Missouri football seizes second-half momentum against Illinois

Saturday, September 4, 2010 | 10:46 p.m. CDT; updated 10:59 p.m. CDT, Saturday, September 4, 2010
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MU Tigers met victory in St. Louis as they beat the Illinois Illini 23-13 in the Arch Rivalry football game Saturday September 4, 2010 at the Edward Jones Dome.

ST. LOUIS — At the end of the first half Saturday, the Missouri Tigers did not have any momentum. And worse yet, they had to kick the ball to Illinois to start the second half.

But on Saturday the Tigers found two momentum changers on their way to victory — tight end Michael Egnew and slot receiver T.J. Moe.

"Our message (at halftime) to the team was we have a lot of playmakers here, we have to start making plays," Pinkel said.

One of the playmakers Pinkel called out was Egnew. With the running game failing in the first half and Illinois protecting against the deep pass, Egnew became the Tigers' way to move the ball. Five yards here, seven yards there, Missouri quarterback Blaine Gabbert found Egnew seven times in the second half, including an eight-yard, game-winning touchdown pass early in the fourth quarter.

Toss Moe, who had 13 receptions on Saturday, into the mix, and the Tiger offense purred in the second half. If momentum is based on consistency, Egnew and Moe were the constants for Missouri.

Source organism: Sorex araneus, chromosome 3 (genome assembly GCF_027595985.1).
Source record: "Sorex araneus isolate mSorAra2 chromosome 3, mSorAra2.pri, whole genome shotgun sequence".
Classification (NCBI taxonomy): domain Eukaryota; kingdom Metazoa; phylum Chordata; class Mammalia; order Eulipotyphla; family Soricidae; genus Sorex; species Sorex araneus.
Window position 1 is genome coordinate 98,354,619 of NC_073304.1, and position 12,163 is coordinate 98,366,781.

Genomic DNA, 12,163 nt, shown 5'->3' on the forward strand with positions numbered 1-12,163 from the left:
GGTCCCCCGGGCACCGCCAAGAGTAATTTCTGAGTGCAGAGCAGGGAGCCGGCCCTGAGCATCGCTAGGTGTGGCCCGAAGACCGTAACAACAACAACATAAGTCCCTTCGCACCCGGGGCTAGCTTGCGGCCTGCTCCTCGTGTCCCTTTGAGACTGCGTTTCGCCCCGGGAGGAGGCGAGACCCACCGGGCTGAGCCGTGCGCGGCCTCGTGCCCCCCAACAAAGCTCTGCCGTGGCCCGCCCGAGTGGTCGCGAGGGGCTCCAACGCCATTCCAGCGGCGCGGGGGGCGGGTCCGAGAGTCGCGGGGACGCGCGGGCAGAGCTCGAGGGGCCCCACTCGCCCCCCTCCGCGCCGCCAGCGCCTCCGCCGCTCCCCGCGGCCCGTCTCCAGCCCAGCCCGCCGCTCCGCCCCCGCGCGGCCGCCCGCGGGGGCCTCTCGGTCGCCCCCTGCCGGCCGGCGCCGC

“We weren’t concerned. I mean, obviously you’ve got to come out and play better … the game’s too long to worry about what’s already happened," Moe said. "Last time I checked, the game’s 60 minutes, and we’d only played half of it then.”

Last season the Tigers offense ran through wide receiver Danario Alexander. It took a dismal three-point half for offensive coordinator Dave Yost and Gabbert to figure it out, but in 2010 the Tigers offense will run through Egnew and Moe. 

"T.J. Moe's a different player than he was last year, but kids get better," Pinkel said. "Michael Egnew is also a different player than a year ago."

How different? 

"They were playing like men today. They were catching the ball, and they were playing real physical, they were taking hits but holding onto the ball," wide receiver Jerrell Jackson said. "They were being playmakers like we wanted them to be."

Gabbert found his comfort zone in Egnew and Moe — and when Gabbert is comfortable, he could be considered one of the best quarterbacks in the nation.

In the second half, Gabbert connected on 20 of his 28 passes. Fourteen of those second-half completions went to either Egnew or Moe.

"I knew they could do this all along. They knew they could do this all along," Gabbert said. "Everybody out there got a first taste of those guys."



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